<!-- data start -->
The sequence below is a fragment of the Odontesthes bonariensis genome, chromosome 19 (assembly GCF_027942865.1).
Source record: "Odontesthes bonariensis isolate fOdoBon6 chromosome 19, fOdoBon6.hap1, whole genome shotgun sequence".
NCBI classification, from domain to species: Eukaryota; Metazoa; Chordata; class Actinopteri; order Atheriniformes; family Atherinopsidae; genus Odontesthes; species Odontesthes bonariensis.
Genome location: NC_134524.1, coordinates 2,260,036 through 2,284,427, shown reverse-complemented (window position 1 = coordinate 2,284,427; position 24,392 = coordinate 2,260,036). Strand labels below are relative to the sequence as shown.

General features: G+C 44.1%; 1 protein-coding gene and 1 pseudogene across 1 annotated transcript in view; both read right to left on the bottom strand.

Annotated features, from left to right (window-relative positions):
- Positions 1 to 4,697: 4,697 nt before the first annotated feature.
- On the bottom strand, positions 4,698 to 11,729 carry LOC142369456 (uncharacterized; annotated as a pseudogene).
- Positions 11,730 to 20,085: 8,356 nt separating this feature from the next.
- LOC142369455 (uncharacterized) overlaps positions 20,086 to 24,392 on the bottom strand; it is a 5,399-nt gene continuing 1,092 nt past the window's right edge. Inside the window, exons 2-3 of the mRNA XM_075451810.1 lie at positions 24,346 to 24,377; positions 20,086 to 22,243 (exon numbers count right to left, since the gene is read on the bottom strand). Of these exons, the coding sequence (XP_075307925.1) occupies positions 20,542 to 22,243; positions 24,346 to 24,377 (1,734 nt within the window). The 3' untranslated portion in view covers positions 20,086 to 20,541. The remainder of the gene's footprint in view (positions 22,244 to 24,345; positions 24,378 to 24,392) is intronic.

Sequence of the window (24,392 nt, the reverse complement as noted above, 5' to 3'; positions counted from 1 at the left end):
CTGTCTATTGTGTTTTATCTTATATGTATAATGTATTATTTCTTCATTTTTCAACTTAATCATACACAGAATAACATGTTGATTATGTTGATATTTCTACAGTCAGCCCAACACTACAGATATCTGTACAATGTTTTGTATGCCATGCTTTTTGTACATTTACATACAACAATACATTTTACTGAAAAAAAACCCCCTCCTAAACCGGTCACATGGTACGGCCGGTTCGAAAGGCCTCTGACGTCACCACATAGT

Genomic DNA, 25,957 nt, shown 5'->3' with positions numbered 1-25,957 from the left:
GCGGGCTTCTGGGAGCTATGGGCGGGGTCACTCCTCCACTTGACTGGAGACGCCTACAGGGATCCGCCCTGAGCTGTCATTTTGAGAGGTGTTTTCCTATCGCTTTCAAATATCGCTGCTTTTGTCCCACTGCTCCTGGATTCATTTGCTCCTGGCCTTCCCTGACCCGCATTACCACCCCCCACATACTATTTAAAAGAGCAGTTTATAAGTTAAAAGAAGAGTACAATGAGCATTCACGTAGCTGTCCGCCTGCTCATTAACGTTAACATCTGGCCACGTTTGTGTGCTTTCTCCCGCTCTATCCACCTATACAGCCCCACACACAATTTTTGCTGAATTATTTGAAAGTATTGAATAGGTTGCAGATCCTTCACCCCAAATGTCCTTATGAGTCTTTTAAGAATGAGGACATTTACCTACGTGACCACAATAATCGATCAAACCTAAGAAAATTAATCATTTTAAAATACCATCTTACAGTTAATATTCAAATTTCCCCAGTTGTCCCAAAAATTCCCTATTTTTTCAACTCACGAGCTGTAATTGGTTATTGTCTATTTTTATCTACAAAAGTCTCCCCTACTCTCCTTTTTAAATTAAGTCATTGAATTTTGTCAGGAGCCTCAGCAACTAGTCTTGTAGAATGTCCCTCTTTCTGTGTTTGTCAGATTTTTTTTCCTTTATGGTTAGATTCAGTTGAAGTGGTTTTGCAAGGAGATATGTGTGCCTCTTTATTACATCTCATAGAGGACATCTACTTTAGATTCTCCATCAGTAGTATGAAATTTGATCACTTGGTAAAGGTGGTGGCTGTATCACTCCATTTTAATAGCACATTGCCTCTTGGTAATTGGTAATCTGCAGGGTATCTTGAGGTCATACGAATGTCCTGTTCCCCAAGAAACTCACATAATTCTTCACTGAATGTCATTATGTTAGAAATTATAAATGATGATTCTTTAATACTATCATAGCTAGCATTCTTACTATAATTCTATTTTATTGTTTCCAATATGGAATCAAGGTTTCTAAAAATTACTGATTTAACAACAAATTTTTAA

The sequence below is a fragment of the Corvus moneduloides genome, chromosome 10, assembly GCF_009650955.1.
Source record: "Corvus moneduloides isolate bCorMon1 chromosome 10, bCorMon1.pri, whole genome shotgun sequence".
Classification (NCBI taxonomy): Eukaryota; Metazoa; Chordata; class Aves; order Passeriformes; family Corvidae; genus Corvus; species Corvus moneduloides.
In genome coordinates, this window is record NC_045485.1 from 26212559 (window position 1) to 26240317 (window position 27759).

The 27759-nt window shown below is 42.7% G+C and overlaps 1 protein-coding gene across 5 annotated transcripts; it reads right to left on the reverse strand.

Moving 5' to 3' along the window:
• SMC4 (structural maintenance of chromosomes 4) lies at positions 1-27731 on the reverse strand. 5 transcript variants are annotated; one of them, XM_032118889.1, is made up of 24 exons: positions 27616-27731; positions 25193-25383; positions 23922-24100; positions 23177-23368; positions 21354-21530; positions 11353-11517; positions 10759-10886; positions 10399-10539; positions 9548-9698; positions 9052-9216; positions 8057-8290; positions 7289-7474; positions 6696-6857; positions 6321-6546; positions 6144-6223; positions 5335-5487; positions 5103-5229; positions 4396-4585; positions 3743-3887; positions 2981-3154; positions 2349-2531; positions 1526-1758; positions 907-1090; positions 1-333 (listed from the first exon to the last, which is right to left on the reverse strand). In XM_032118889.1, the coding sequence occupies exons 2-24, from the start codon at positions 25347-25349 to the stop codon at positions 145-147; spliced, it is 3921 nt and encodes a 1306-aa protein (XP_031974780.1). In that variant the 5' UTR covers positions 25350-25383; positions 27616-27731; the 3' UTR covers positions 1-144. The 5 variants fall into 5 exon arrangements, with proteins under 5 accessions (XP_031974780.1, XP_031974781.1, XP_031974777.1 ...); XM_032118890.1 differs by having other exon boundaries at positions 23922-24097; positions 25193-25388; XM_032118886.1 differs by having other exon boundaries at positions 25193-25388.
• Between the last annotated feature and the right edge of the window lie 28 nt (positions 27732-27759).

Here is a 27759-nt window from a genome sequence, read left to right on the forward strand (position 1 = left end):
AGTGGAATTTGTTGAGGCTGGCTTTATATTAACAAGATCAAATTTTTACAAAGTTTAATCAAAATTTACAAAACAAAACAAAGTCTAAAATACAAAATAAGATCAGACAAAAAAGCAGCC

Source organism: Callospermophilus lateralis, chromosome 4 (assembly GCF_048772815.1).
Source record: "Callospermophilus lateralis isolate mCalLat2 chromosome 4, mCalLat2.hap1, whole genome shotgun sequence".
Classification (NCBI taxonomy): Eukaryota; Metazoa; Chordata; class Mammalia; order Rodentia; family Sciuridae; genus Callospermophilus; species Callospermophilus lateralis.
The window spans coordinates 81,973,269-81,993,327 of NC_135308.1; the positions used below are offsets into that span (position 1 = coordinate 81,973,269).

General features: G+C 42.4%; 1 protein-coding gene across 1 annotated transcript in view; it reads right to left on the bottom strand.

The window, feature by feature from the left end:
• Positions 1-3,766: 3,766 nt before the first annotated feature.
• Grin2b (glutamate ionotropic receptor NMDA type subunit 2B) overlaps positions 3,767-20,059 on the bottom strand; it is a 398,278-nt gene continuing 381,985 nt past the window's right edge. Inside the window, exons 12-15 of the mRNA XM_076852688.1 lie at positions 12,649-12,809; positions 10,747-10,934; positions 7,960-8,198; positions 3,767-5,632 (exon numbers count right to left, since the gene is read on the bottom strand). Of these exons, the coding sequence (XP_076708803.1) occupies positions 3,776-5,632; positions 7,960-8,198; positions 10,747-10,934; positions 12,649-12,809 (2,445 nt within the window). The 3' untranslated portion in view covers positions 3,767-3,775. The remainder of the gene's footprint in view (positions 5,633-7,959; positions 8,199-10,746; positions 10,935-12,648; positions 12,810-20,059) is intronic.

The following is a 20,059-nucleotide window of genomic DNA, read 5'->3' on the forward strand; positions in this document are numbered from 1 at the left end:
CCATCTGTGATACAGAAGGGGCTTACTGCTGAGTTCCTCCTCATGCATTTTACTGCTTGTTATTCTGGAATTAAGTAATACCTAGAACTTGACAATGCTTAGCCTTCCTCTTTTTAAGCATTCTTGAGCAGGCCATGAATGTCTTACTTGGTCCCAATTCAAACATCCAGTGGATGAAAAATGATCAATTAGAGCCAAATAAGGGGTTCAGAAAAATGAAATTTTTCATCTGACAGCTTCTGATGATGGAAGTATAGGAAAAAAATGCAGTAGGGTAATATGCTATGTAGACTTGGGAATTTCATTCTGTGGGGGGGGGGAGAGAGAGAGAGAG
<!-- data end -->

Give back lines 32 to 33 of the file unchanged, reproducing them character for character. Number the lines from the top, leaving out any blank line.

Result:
• Grin2b (glutamate ionotropic receptor NMDA type subunit 2B) overlaps positions 3,767-20,059 on the bottom strand; it is a 398,278-nt gene continuing 381,985 nt past the window's right edge. Inside the window, exons 12-15 of the mRNA XM_076852688.1 lie at positions 12,649-12,809; positions 10,747-10,934; positions 7,960-8,198; positions 3,767-5,632 (exon numbers count right to left, since the gene is read on the bottom strand). Of these exons, the coding sequence (XP_076708803.1) occupies positions 3,776-5,632; positions 7,960-8,198; positions 10,747-10,934; positions 12,649-12,809 (2,445 nt within the window). The 3' untranslated portion in view covers positions 3,767-3,775. The remainder of the gene's footprint in view (positions 5,633-7,959; positions 8,199-10,746; positions 10,935-12,648; positions 12,810-20,059) is intronic.

The following is a 20,059-nucleotide window of genomic DNA, read 5'->3' on the forward strand; positions in this document are numbered from 1 at the left end: